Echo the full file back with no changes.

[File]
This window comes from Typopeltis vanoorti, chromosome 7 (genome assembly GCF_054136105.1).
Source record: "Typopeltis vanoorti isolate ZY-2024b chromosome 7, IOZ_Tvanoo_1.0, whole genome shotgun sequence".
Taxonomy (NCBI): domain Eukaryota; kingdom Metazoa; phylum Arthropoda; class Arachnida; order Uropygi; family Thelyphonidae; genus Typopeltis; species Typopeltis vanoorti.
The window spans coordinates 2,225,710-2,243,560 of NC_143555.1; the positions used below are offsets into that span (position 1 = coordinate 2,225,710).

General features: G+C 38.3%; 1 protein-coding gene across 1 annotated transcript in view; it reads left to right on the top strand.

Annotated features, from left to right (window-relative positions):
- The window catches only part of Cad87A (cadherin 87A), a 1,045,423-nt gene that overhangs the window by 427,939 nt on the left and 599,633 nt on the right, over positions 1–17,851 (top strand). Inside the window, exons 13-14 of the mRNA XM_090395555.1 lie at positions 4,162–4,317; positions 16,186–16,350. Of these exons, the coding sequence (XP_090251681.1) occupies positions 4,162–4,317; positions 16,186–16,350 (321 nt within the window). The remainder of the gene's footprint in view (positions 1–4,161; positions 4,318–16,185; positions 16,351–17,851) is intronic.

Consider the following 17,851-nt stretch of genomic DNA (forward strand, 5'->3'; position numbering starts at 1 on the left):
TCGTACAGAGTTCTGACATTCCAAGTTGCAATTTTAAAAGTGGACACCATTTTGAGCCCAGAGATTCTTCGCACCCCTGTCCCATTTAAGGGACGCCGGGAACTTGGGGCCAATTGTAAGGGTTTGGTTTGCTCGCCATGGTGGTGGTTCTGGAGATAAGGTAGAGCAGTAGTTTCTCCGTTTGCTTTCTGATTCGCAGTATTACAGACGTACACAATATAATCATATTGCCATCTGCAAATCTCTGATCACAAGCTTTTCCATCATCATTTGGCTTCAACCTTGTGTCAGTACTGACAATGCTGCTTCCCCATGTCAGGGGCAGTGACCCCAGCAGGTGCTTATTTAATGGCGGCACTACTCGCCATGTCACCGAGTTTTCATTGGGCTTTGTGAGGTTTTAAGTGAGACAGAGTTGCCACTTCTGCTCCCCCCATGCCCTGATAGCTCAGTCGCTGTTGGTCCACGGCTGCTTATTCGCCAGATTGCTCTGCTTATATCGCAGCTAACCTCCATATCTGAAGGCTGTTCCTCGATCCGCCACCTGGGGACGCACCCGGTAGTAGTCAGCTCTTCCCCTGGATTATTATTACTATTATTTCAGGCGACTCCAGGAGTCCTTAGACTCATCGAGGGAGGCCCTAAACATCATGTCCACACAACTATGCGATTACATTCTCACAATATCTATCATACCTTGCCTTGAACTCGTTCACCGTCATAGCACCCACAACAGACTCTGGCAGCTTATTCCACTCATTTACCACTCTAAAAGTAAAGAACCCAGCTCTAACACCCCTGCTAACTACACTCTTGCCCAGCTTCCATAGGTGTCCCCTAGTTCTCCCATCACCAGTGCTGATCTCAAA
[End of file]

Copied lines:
This window comes from Typopeltis vanoorti, chromosome 7 (genome assembly GCF_054136105.1).
Source record: "Typopeltis vanoorti isolate ZY-2024b chromosome 7, IOZ_Tvanoo_1.0, whole genome shotgun sequence".
Taxonomy (NCBI): domain Eukaryota; kingdom Metazoa; phylum Arthropoda; class Arachnida; order Uropygi; family Thelyphonidae; genus Typopeltis; species Typopeltis vanoorti.
The window spans coordinates 2,225,710-2,243,560 of NC_143555.1; the positions used below are offsets into that span (position 1 = coordinate 2,225,710).

General features: G+C 38.3%; 1 protein-coding gene across 1 annotated transcript in view; it reads left to right on the top strand.

Annotated features, from left to right (window-relative positions):
- The window catches only part of Cad87A (cadherin 87A), a 1,045,423-nt gene that overhangs the window by 427,939 nt on the left and 599,633 nt on the right, over positions 1–17,851 (top strand). Inside the window, exons 13-14 of the mRNA XM_090395555.1 lie at positions 4,162–4,317; positions 16,186–16,350. Of these exons, the coding sequence (XP_090251681.1) occupies positions 4,162–4,317; positions 16,186–16,350 (321 nt within the window). The remainder of the gene's footprint in view (positions 1–4,161; positions 4,318–16,185; positions 16,351–17,851) is intronic.

Consider the following 17,851-nt stretch of genomic DNA (forward strand, 5'->3'; position numbering starts at 1 on the left):
TCGTACAGAGTTCTGACATTCCAAGTTGCAATTTTAAAAGTGGACACCATTTTGAGCCCAGAGATTCTTCGCACCCCTGTCCCATTTAAGGGACGCCGGGAACTTGGGGCCAATTGTAAGGGTTTGGTTTGCTCGCCATGGTGGTGGTTCTGGAGATAAGGTAGAGCAGTAGTTTCTCCGTTTGCTTTCTGATTCGCAGTATTACAGACGTACACAATATAATCATATTGCCATCTGCAAATCTCTGATCACAAGCTTTTCCATCATCATTTGGCTTCAACCTTGTGTCAGTACTGACAATGCTGCTTCCCCATGTCAGGGGCAGTGACCCCAGCAGGTGCTTATTTAATGGCGGCACTACTCGCCATGTCACCGAGTTTTCATTGGGCTTTGTGAGGTTTTAAGTGAGACAGAGTTGCCACTTCTGCTCCCCCCATGCCCTGATAGCTCAGTCGCTGTTGGTCCACGGCTGCTTATTCGCCAGATTGCTCTGCTTATATCGCAGCTAACCTCCATATCTGAAGGCTGTTCCTCGATCCGCCACCTGGGGACGCACCCGGTAGTAGTCAGCTCTTCCCCTGGATTATTATTACTATTATTTCAGGCGACTCCAGGAGTCCTTAGACTCATCGAGGGAGGCCCTAAACATCATGTCCACACAACTATGCGATTACATTCTCACAATATCTATCATACCTTGCCTTGAACTCGTTCACCGTCATAGCACCCACAACAGACTCTGGCAGCTTATTCCACTCATTTACCACTCTAAAAGTAAAGAACCCAGCTCTAACACCCCTGCTAACTACACTCTTGCCCAGCTTCCATAGGTGTCCCCTAGTTCTCCCATCACCAGTGCTGATCTCAAA